Ohio: A Transportation Mecca for Global Companies

Ohio could become the Silicon Valley of the Midwest
Ted Griffith, JobsOhio Managing Director for Logistics and Distribution and Information Technology
July 1, 2016

Columbus, Ohio, may soon be considered the Silicon Valley for transportation. That does not come as a surprise as Ohio continues to establish the relationships, infrastructure and business environment companies need to move and grow.

In June, the U.S. Department of Transportation announced Columbus as the winner of the unprecedented Smart City Challenge. Columbus competed with six other U.S. cities for the $40 million in grant money and proposed innovative ideas on how the city would reshape its transportation systems, specifically, reimagining the way people and goods move. According to U.S. Transportation Secretary Anthony Fox, “Columbus shone above the rest by putting people first and exploring new ways to use technology to reach beyond the tech savvy.”

As winner of the $40 million Smart City Challenge grant, Columbus will receive an additional $10 million from Paul G. Allen’s Vulcan Inc. to supplement the $90 million that the city has already raised from other private partners to carry out its plan. Using these resources, Columbus will work to reshape its transportation system to become part of a fully integrated city that harnesses the power and potential of data, technology and creativity to reimagine how people and goods move.

ACCESS UNPARALLELED ASSETS

When it comes to Logistics and Distribution, Ohio offers unprecedented infrastructure capabilities distributed across the state, allowing businesses that require global trade capabilities to simplify the movement of goods in, around, and out of the country. With the Port of Cleveland, Ohio is the only Midwest state with direct shipping to Europe, helping companies reduce time to market by five days or more.

CEOs benefit from access to skilled talent and low fuel costs within a competitive tax environment. These are some of the unparalleled assets that influenced companies such as Amazon and Barclaycard US expand in the state. In Ohio, companies engaged in various aspects of Logistics and Distribution benefit from easy access to:

  • Air. Ohio offers four dedicated air cargo terminals located strategically throughout the state as well as seven commercial air carriers to transport goods.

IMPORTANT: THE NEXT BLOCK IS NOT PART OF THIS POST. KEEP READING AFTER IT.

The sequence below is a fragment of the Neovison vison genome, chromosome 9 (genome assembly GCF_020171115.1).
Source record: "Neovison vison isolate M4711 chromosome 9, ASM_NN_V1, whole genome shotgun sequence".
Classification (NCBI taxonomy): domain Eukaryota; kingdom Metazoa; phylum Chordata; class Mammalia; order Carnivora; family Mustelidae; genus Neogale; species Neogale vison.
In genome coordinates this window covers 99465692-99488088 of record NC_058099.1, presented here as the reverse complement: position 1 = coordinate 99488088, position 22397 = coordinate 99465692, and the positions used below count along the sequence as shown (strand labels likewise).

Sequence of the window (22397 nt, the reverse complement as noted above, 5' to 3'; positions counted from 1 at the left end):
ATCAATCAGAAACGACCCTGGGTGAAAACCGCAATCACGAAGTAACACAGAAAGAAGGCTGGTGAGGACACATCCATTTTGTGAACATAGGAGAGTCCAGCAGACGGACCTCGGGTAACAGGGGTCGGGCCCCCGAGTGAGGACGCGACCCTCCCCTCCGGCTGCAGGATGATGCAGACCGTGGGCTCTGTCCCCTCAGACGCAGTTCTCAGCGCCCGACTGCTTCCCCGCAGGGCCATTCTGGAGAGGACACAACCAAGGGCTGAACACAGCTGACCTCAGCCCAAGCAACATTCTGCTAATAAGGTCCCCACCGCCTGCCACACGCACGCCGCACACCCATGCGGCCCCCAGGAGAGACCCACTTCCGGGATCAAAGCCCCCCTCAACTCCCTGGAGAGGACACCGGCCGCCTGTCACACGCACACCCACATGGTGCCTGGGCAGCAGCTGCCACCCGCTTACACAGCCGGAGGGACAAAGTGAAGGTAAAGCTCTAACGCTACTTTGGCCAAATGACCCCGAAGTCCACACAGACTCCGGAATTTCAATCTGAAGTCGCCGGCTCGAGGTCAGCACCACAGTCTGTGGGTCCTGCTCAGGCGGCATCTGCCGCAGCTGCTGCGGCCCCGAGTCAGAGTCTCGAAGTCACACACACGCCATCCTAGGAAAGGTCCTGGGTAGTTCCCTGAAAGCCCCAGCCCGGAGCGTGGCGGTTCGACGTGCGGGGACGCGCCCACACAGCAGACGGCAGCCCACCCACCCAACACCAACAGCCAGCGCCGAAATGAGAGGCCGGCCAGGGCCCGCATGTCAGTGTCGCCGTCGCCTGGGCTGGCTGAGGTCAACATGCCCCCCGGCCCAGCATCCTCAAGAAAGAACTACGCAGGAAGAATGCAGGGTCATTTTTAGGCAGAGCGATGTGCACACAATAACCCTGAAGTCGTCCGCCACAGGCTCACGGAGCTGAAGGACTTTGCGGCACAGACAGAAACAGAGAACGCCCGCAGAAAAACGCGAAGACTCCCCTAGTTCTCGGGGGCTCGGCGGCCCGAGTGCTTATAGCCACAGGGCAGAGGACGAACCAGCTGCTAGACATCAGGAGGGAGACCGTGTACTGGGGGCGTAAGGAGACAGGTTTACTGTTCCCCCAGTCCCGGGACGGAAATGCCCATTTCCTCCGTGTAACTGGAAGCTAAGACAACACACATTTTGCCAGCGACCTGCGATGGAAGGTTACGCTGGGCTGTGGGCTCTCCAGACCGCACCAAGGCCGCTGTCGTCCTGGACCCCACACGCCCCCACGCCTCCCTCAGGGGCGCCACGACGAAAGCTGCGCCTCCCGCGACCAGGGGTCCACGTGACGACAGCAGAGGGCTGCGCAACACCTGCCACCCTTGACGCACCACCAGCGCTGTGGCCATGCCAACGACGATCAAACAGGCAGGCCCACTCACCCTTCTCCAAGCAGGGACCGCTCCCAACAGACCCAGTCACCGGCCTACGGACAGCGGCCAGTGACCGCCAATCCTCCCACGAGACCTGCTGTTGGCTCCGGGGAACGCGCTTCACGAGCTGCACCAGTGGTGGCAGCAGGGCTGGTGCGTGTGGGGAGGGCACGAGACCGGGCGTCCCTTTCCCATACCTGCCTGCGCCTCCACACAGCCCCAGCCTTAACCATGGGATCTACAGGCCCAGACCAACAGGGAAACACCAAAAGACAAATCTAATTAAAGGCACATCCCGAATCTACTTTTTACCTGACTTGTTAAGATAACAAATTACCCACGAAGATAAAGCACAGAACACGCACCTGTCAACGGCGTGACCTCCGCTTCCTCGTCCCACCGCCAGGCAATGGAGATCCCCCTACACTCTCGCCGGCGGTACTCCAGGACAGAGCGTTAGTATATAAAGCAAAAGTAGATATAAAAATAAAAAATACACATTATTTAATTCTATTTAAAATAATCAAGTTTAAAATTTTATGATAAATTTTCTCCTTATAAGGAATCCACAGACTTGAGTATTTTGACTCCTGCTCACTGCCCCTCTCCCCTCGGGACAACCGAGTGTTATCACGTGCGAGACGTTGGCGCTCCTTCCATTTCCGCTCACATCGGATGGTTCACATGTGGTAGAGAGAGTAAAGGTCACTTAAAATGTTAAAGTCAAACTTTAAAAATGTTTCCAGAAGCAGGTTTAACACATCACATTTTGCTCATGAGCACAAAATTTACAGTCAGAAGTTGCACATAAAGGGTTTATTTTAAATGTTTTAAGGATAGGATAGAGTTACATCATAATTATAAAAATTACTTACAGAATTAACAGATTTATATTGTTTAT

• Rail. The state has 10 major rail yards and 10 intermodal terminals.
  • Road. Ohio is a strong leader in trucking, ranking first in the Midwest and third in the U.S. for value shipped via truck.
  • Water. Companies in Ohio have access to the two largest inland water ports in the U.S., the Port of Huntington Tri-State and the Port of Greater Cincinnati, as well as direct access to the Gulf of Mexico via the Ohio River. 
  • Trade zones. With nine, Ohio boasts the largest presence of foreign trade zones in the Midwest, generating the largest volume of trade exports and the second largest number of trade receipts.

LEADING LOGISTICS AND SUPPLY CHAIN INNOVATION

Freight forecasters are predicting dramatic growth in freight volumes, which will be a large topic of conversation at the 2016 Ohio Conference on Freight, titled “Steering Supply Chain Innovation in a Global Marketplace.”

From August 22 through 24, those who produce and move goods will come together in Cleveland with those who plan, build and maintain freight infrastructure. The goal? To explore supply chain and logistics best practices while strengthening public-private relationships needed to maintain an efficient transportation network.

JobsOhio is an organizing partner for the 2016 Ohio Conference on Freight. The conference attracts more than 250 public and private decision-makers each year from numerous states and Canadian provinces. Make plans to attend this important conference by registering today.